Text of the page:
Attendance/Participation [10%] 100 Points
Quizzes [10%] 100 Points
Essay [20%] 200 Points
Hour Exams [30%] 300 Points
Final Examination [30%] 300 Points
Total 1,000 Points

Final Grade Scale:  A=920 points; A- = 900 points; B+=850 points; B=820 points; B- = 800 points; C+=750 points; C=720 points; C- = 700 points; D+=650 points; D=620 points; D- = 600 points; F= less than 600 points.  The same percentage scale applies to each assignment.  For example, if you earn a B on the first short essay, I will assign you somewhere between 80% and 84% of the available points depending on my evaluation of your paper.  The letter grade and specific point score will be noted in my final comments on the paper.
**** Retain all graded assignments until you receive your final grade.  You will have little chance for grade review unless you are able to re-submit your graded work.****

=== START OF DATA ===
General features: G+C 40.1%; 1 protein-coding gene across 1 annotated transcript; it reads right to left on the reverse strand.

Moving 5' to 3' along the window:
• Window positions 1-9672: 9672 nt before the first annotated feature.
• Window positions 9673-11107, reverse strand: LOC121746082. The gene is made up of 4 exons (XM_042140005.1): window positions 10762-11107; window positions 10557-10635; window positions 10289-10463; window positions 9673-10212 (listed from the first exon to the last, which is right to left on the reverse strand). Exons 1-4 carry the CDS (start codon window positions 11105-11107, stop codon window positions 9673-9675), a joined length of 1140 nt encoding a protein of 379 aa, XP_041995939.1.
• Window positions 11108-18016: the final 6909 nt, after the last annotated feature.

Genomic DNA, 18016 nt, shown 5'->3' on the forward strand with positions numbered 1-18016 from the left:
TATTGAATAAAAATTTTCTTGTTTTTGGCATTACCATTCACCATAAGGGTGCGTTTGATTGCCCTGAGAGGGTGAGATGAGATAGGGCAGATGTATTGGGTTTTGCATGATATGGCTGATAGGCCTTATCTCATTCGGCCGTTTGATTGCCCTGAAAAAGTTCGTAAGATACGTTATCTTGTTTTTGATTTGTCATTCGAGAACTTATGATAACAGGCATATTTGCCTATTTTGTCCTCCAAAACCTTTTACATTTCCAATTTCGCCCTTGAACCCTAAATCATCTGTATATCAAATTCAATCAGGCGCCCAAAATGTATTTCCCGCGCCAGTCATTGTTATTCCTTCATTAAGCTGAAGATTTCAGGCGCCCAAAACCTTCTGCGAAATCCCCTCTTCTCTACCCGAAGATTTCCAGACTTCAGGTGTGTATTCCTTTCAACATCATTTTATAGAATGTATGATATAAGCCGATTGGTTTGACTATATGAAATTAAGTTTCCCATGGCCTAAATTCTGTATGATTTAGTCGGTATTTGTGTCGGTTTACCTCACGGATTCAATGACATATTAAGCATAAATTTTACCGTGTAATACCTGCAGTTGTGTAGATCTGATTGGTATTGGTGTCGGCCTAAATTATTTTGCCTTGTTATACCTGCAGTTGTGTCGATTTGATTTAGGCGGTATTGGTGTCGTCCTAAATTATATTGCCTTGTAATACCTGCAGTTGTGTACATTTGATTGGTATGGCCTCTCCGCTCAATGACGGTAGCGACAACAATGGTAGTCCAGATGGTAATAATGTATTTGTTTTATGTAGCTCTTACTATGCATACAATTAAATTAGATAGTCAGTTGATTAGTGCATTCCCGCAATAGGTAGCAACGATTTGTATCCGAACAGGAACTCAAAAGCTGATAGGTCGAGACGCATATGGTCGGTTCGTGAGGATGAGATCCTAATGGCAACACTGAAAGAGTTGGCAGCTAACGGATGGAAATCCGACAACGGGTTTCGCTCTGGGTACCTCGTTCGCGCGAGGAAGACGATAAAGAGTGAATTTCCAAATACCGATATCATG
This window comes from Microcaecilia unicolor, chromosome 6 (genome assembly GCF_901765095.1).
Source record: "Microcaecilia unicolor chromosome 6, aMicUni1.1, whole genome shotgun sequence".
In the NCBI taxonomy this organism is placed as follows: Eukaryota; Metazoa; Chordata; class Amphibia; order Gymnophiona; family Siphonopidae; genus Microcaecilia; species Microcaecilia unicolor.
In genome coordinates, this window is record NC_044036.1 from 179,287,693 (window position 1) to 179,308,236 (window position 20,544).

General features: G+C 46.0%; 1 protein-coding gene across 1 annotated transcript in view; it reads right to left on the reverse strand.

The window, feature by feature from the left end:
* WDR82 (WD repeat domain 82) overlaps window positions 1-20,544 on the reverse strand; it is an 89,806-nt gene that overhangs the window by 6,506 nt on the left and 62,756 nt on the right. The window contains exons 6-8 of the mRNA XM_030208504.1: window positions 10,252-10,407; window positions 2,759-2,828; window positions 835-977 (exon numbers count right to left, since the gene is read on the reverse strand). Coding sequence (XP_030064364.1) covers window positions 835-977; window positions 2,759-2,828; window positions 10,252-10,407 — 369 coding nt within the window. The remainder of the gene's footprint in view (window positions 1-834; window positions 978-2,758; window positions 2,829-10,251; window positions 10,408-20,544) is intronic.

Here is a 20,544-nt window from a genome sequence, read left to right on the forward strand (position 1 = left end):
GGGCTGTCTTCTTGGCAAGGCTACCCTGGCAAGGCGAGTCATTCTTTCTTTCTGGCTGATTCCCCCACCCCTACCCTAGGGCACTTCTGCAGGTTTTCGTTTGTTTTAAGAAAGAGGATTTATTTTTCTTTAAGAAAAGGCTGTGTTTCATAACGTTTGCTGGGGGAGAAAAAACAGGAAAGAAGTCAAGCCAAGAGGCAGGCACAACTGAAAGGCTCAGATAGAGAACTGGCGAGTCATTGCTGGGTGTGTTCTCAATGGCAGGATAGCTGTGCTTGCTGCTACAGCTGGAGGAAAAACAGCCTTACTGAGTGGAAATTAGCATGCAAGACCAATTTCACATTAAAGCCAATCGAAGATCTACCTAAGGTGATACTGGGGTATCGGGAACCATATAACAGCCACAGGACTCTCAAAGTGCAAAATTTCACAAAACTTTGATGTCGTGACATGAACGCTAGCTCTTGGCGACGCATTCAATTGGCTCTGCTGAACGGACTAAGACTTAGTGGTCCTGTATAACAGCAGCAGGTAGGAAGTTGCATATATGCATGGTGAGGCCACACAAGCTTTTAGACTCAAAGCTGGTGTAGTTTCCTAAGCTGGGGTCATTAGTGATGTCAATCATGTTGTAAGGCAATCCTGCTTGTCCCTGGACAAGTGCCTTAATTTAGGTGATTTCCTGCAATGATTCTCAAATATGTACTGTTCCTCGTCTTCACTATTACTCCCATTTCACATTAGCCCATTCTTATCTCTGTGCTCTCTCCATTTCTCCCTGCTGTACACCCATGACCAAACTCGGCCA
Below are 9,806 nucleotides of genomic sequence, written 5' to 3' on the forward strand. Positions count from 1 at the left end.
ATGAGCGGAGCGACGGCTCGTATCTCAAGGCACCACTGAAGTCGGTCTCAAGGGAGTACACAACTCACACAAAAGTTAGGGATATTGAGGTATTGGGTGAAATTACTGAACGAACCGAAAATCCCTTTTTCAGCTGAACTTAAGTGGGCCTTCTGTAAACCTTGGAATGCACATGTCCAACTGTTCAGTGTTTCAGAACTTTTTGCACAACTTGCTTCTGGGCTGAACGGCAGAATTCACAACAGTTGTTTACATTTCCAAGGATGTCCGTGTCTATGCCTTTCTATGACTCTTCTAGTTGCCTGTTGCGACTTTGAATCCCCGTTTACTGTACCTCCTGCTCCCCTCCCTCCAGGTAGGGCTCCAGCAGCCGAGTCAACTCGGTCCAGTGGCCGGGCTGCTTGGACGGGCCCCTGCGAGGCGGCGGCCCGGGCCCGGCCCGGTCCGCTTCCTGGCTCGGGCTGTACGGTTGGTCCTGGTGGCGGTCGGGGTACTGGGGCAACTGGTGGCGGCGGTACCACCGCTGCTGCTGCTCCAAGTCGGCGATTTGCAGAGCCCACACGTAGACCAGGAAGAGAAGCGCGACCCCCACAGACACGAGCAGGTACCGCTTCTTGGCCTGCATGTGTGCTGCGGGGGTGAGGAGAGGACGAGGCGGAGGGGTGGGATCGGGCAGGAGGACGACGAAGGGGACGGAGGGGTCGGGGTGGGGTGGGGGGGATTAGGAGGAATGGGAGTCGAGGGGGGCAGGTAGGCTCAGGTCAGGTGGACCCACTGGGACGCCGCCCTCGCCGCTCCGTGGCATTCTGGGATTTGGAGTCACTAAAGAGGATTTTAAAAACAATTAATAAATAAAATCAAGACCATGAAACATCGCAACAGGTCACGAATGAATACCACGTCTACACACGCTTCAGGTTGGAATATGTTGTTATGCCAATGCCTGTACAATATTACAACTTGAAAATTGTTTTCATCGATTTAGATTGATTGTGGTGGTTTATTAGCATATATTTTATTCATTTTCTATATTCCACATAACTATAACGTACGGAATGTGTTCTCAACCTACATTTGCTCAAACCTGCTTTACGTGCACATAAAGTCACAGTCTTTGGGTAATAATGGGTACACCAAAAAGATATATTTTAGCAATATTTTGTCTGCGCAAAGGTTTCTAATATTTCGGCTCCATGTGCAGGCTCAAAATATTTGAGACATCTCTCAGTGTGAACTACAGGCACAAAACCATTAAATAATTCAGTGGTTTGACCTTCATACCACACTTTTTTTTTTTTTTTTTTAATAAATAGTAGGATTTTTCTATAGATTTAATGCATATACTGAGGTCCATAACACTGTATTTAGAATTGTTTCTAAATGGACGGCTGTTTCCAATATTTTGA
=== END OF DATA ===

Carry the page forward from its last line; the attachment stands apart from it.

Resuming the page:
ADDITIONAL INFORMATION: For information about the Foundational Studies program—specifically the “Sycamore Standard,” academic freedom, and the rights and responsibilities of students with disabilities—consult the Foundational Studies website.



This is a tentative syllabus.  It is your responsibility to attend regularly, to be prepared for quizzes on the readings, and to adjust to changes in the reading or assignment schedule.  Any changes will be posted in the syllabus available at my web site:  http://isu.indstate.edu/jakaitis/.  Please check the web site regularly, as additional supporting materials [study questions, background information on the authors and assigned readings, etc...] will regularly be added to the site.  The abbreviation PP means that the assigned reading appears in our Professor's Pack.